When presented with a product that does not bear a number issued by Health Canada, it leaves the pharmacist and their patient with no confirmation that the product was properly assessed for its safety, efficacy and quality nor granted approval for sale. (emphasis added)
This guidance infers that a homeopathic remedy that has been approved with a DIN-HM is both safe and effective, and pharmacies can accept Health Canada’s evaluation as that evidence.
The Fraser Institute estimates that the NHPD has cost over $9 million per year since it was created in 1999. A sizeable proportion of its efforts have been devoted to homeopathy including guidance documents, defining evidence standards, homeopathic “research priority setting consultation“, licensing homeopathic products, and even putting a homeopath on its Expert Advisory Committee. While certain elements of the NHP regulations are probably worthwhile (particularly the regulation of herbal products), the inclusion of homeopathy is puzzling. Given its pre-scientific methodology, final products without medicinal ingredients, and demonstrable lack of efficacy, the value-for-money of regulation is questionable.
Health Canada has implemented a regulatory system for homeopathy that seeks to adapt a system of sympathetic magic into a structured, scientific process. To do so, it has essentially eliminated the requirement that homeopathy be supported by credible evidence. This regulation has led to a licensing framework that is fundamentally unfair to consumers, as it does not disclose that most homeopathic products don’t contain a single molecule of the product that is named on the label. Further, it allows centuries-old anecdotal evidence as justification for “recommended uses”. Finally, it reinforces homeopathy’s legitimacy by assigning distinct numbers (actually calling them homeopathic “medicine” numbers) to indistinguishable sugar pills.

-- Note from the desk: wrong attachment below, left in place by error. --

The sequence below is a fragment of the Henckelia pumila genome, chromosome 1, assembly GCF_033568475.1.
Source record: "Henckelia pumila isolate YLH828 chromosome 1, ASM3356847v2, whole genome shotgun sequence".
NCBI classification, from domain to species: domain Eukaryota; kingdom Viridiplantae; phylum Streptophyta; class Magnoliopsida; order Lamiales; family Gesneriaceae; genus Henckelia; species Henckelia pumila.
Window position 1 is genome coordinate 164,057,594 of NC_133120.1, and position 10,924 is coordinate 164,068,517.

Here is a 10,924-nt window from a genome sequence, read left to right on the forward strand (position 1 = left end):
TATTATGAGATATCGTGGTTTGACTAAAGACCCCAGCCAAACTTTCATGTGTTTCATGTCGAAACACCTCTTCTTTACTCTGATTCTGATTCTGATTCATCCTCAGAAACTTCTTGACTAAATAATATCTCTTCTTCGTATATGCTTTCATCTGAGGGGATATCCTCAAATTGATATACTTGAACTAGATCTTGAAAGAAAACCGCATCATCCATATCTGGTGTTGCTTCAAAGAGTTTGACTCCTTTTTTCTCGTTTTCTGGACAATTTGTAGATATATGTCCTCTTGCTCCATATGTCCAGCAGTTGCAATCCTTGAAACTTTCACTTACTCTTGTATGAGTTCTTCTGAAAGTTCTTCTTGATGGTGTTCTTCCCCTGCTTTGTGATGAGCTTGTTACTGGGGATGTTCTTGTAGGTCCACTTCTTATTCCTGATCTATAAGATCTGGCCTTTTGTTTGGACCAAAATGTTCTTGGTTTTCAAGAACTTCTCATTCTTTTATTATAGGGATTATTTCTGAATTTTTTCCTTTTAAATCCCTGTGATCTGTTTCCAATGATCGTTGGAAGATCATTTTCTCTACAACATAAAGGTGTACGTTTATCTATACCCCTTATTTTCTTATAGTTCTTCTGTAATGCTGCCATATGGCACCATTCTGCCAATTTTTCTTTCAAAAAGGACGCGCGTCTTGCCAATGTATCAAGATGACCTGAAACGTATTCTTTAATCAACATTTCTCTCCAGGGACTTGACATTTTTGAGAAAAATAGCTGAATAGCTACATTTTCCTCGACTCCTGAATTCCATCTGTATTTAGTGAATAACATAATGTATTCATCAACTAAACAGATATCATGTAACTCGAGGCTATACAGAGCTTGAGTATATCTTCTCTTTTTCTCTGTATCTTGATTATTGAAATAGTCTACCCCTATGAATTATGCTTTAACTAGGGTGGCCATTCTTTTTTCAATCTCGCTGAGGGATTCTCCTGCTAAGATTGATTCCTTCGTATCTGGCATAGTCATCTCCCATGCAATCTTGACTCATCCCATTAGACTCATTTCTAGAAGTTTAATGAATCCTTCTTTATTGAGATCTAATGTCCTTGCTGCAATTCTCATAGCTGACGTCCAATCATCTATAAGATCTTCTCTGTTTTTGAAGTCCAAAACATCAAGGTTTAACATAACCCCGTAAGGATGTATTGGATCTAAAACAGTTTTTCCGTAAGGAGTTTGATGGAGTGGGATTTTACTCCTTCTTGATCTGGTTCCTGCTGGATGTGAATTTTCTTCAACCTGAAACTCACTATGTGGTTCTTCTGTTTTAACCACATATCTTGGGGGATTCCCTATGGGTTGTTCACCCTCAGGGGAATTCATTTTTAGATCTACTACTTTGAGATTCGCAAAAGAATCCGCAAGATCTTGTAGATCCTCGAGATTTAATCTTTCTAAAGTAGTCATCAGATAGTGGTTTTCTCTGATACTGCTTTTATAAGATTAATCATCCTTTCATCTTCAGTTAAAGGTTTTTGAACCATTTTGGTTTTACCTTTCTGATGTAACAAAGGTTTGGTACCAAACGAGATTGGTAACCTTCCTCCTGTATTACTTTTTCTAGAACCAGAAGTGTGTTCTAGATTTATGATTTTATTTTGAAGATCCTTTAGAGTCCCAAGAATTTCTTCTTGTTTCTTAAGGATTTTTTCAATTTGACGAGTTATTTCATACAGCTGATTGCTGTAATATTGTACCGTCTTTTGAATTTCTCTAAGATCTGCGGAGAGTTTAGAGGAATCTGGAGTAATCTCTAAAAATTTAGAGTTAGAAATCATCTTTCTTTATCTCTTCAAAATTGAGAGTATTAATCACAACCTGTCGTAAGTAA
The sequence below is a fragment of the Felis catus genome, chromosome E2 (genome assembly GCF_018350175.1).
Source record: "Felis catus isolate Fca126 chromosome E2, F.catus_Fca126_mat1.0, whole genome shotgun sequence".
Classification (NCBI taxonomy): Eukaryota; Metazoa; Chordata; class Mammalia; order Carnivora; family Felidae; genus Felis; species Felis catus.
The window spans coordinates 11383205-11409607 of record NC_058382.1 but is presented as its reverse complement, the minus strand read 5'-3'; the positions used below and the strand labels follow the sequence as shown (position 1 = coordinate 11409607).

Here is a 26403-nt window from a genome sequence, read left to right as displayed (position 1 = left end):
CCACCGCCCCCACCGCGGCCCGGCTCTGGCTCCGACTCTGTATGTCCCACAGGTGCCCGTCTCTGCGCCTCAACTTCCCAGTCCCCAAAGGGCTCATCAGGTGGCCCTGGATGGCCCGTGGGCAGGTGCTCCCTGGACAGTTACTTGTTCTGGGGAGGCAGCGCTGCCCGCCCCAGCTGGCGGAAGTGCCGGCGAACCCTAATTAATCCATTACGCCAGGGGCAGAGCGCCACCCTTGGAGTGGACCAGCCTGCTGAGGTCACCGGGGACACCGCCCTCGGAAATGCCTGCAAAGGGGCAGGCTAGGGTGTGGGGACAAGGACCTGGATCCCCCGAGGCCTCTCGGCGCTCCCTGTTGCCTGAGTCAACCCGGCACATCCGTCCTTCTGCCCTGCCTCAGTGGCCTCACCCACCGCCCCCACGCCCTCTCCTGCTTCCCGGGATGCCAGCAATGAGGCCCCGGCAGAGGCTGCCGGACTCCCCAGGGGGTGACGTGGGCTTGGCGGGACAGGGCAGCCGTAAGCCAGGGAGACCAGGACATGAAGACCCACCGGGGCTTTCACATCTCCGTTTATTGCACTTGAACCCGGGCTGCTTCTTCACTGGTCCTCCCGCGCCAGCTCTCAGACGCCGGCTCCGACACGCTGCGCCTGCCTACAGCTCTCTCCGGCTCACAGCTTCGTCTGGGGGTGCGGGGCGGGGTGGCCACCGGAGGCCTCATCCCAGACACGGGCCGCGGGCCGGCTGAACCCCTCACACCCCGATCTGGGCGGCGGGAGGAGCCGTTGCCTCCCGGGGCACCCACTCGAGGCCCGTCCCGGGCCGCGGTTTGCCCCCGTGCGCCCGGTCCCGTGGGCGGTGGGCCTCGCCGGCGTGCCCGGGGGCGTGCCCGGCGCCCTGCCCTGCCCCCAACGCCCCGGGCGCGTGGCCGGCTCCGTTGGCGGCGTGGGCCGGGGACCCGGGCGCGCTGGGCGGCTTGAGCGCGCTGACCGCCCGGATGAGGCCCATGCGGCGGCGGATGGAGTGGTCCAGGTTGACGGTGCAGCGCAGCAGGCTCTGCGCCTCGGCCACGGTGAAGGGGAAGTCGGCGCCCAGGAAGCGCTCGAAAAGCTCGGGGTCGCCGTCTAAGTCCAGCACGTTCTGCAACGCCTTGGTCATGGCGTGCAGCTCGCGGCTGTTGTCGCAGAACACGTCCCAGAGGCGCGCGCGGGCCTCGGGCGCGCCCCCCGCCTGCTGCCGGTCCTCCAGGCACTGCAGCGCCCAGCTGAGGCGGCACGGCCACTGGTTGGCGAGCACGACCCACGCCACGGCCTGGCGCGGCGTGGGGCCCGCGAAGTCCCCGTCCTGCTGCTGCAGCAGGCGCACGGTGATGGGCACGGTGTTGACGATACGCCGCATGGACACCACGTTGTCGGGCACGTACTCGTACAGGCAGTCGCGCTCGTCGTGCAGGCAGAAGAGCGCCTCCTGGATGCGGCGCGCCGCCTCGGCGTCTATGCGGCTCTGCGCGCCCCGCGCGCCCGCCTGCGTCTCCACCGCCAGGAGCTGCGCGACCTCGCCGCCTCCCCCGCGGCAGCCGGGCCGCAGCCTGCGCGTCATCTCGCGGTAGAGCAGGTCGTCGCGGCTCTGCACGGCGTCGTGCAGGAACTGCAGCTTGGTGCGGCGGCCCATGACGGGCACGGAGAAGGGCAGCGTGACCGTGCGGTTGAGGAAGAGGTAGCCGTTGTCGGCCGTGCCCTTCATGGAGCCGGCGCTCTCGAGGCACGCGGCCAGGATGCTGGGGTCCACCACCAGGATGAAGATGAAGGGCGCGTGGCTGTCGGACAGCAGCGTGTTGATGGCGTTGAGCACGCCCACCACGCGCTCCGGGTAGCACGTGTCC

Health Canada’s current framework for regulating homeopathic products wastes resources and compromises the regulator’s credibility. Why bother regulating homeopathy? There is no more of a need to regulate homeopathy than there is to regulate the tools of psychics, ghost hunters, wizards or astrologists.
An evidence-based, science-based approach would mean Health Canada would forbid all treatment statements (“recommended uses”) with homeopathic remedies, as none have been substantiated. An appropriate regulatory framework would consider the following:
If a remedy is not sufficiently dilute, it can have medicinal effects. These products should therefore be treated as drugs, and subject to the same regulatory standards, where persuasive, objective, clinical trial evidence must be produced before specific “recommended uses” are allowed. Approved products would then be assigned drug identification numbers.
If homeopathy is sufficiently dilute, it contains no active ingredients and is not a health-related product. For these products, Health Canada adds no value by regulating homeopathy, and, in fact, unnecessarily legitimize the products in the process. Regulations and safety standards are already in place for selling table sugar and drinking water – and these are adequate to protect Canadian consumers who elect to use homeopathy.